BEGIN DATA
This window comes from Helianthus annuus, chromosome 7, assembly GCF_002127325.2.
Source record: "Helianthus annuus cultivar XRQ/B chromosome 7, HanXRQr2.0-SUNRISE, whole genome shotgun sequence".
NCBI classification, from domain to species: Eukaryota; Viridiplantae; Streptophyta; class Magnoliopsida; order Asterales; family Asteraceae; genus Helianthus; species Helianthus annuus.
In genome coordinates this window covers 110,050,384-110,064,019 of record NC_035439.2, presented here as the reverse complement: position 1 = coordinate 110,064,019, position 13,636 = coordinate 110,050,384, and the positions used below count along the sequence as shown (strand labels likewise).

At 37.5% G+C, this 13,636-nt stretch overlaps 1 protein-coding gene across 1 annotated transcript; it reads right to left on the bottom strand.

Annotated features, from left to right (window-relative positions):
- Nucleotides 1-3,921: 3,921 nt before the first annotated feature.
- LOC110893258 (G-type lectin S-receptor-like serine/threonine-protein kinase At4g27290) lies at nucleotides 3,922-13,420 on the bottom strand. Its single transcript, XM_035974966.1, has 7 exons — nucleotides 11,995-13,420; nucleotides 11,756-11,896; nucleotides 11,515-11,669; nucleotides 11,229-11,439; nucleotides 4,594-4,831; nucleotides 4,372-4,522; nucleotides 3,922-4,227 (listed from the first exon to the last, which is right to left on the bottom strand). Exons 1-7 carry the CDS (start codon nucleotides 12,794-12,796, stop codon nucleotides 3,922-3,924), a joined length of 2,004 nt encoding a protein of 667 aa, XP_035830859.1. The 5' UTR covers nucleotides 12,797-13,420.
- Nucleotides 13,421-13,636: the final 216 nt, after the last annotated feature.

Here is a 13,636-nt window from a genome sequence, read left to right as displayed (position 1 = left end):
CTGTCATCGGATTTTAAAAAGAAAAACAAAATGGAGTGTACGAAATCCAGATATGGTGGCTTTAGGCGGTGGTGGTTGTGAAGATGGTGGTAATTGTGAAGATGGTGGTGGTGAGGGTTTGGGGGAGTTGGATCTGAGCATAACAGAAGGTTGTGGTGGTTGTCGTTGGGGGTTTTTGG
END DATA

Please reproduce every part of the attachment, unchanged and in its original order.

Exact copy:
This window comes from Helianthus annuus, chromosome 7, assembly GCF_002127325.2.
Source record: "Helianthus annuus cultivar XRQ/B chromosome 7, HanXRQr2.0-SUNRISE, whole genome shotgun sequence".
NCBI classification, from domain to species: Eukaryota; Viridiplantae; Streptophyta; class Magnoliopsida; order Asterales; family Asteraceae; genus Helianthus; species Helianthus annuus.
In genome coordinates this window covers 110,050,384-110,064,019 of record NC_035439.2, presented here as the reverse complement: position 1 = coordinate 110,064,019, position 13,636 = coordinate 110,050,384, and the positions used below count along the sequence as shown (strand labels likewise).

At 37.5% G+C, this 13,636-nt stretch overlaps 1 protein-coding gene across 1 annotated transcript; it reads right to left on the bottom strand.

Annotated features, from left to right (window-relative positions):
- Nucleotides 1-3,921: 3,921 nt before the first annotated feature.
- LOC110893258 (G-type lectin S-receptor-like serine/threonine-protein kinase At4g27290) lies at nucleotides 3,922-13,420 on the bottom strand. Its single transcript, XM_035974966.1, has 7 exons — nucleotides 11,995-13,420; nucleotides 11,756-11,896; nucleotides 11,515-11,669; nucleotides 11,229-11,439; nucleotides 4,594-4,831; nucleotides 4,372-4,522; nucleotides 3,922-4,227 (listed from the first exon to the last, which is right to left on the bottom strand). Exons 1-7 carry the CDS (start codon nucleotides 12,794-12,796, stop codon nucleotides 3,922-3,924), a joined length of 2,004 nt encoding a protein of 667 aa, XP_035830859.1. The 5' UTR covers nucleotides 12,797-13,420.
- Nucleotides 13,421-13,636: the final 216 nt, after the last annotated feature.

Here is a 13,636-nt window from a genome sequence, read left to right as displayed (position 1 = left end):
CTGTCATCGGATTTTAAAAAGAAAAACAAAATGGAGTGTACGAAATCCAGATATGGTGGCTTTAGGCGGTGGTGGTTGTGAAGATGGTGGTAATTGTGAAGATGGTGGTGGTGAGGGTTTGGGGGAGTTGGATCTGAGCATAACAGAAGGTTGTGGTGGTTGTCGTTGGGGGTTTTTGG